• Observe patient for signs and symptoms of anaphylaxis (cardiac/cardiorespiratory arrest, clinically significant hypotension, syncope, unresponsiveness, rash, pruritus, urticaria, laryngeal edema, wheezing) for at least 30 min following injection. May occur with first or subsequent doses. Notify health care professional immediately if these occur. Keep epinephrine and resuscitation equipment close by in the event of an anaphylactic reaction.
  • Conduct MRI studies prior to administration. Alteration of MRI studies may persist for up to 3 mo following a dose; if imaging is required within 3 mo after administration, use T1- or proton density-weighted MR pulse sequences to decrease effects; MRI using T2-weighted pulse sequences should not be performed earlier than 4 weeks after administration; maximum alteration of vascular MRI is evident for 1–2 days after dose. Ferumoxytol does not interfere with x-ray, computed tomography (CT), or positron emission tomography (PET), single photon emission computed tomography (SPECT), ultrasound, or nuclear imaging.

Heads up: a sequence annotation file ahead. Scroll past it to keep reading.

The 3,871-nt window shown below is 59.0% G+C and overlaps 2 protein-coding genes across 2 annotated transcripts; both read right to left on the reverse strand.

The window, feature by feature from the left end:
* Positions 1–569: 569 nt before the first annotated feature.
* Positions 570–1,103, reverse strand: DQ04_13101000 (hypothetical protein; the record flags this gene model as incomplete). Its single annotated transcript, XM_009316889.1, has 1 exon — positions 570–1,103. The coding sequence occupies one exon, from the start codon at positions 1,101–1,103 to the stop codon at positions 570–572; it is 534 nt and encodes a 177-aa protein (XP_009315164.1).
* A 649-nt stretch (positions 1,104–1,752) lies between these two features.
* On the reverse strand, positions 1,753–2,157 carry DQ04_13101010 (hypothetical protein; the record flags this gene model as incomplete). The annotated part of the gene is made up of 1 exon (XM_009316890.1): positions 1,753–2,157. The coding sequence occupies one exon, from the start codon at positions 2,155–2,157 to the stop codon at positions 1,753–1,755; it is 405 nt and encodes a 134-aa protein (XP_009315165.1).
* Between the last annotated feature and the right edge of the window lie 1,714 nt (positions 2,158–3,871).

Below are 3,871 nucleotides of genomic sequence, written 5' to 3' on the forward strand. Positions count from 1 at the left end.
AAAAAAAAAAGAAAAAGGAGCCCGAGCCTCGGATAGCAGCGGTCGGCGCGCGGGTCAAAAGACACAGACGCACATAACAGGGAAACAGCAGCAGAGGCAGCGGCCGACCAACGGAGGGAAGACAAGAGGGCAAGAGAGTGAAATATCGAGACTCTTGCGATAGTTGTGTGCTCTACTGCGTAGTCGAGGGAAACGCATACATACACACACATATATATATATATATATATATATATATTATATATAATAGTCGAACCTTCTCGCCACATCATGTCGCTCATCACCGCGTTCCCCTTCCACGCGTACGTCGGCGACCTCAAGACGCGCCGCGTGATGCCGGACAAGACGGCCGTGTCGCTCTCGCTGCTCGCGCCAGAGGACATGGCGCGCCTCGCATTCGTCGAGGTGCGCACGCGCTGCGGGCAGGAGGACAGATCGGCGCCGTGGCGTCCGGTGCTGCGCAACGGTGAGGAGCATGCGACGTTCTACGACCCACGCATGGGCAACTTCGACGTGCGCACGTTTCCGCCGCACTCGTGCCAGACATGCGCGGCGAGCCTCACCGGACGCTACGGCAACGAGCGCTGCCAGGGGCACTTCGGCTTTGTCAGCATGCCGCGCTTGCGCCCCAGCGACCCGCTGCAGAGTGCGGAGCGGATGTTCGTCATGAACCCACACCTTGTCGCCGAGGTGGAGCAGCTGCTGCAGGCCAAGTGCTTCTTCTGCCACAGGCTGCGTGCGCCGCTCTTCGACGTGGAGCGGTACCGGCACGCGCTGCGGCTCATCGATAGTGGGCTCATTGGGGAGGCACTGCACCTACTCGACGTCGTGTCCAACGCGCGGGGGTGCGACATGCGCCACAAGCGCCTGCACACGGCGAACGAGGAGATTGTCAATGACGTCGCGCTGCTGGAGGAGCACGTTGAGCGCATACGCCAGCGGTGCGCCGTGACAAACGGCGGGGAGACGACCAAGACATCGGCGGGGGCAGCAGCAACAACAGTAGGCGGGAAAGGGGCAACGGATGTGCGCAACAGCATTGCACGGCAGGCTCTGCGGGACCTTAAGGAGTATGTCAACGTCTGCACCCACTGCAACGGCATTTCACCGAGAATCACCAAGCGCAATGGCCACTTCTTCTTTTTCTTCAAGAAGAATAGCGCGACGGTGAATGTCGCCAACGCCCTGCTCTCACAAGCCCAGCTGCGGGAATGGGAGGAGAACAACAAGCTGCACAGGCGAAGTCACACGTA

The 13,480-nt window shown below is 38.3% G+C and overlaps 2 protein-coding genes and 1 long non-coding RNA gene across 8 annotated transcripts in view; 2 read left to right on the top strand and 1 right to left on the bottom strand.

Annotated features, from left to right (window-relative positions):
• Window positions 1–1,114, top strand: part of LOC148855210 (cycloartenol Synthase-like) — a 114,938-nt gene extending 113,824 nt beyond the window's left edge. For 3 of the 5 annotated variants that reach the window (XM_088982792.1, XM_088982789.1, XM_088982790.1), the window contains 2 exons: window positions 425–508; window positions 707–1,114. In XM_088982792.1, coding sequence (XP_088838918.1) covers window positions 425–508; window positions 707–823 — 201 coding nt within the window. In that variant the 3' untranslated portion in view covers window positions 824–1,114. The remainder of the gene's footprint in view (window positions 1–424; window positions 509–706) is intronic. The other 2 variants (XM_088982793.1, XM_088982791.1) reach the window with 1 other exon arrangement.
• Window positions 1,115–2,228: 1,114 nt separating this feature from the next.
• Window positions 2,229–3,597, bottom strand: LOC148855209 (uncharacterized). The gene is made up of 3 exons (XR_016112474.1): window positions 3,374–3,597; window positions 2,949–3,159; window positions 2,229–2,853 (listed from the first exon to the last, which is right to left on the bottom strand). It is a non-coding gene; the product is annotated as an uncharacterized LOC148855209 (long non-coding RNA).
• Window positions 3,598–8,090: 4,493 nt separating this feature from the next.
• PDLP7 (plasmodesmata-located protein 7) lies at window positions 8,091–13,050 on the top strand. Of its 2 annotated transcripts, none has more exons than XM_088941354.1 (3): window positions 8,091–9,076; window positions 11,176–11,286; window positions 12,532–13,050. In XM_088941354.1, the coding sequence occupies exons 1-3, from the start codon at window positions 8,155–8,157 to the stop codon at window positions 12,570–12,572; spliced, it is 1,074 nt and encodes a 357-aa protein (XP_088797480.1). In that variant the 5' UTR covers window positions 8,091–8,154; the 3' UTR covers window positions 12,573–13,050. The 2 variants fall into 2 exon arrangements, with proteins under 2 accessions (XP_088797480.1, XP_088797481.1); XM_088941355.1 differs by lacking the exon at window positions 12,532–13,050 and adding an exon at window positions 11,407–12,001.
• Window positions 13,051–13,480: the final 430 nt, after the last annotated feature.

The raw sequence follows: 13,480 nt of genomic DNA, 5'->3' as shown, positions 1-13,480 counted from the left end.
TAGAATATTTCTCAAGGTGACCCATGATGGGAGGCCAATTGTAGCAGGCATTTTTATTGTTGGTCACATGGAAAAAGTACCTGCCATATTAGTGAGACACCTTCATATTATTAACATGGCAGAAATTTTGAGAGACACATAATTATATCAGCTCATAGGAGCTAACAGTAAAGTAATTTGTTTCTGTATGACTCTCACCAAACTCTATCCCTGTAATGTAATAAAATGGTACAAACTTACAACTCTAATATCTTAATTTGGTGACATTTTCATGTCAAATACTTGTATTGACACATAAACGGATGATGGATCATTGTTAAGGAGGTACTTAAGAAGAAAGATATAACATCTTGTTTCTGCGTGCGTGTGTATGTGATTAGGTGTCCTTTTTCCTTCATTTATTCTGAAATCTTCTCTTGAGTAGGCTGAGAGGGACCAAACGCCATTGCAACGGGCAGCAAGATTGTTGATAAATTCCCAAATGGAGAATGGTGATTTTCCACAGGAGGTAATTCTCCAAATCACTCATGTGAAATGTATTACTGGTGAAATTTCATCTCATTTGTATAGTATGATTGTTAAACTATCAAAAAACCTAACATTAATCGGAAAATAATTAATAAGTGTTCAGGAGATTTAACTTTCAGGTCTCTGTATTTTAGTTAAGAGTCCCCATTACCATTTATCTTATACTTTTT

• Lab Test Considerations: Monitor hemoglobin, ferritin, iron and transferrin saturation prior to and at least 1 mo following second dose and regularly thereafter. Iron and transferrin bound iron may be overestimated within first 24 hr by measuring iron in the Fereheme complex.

Potential Nursing Diagnoses

Activity intolerance

Implementation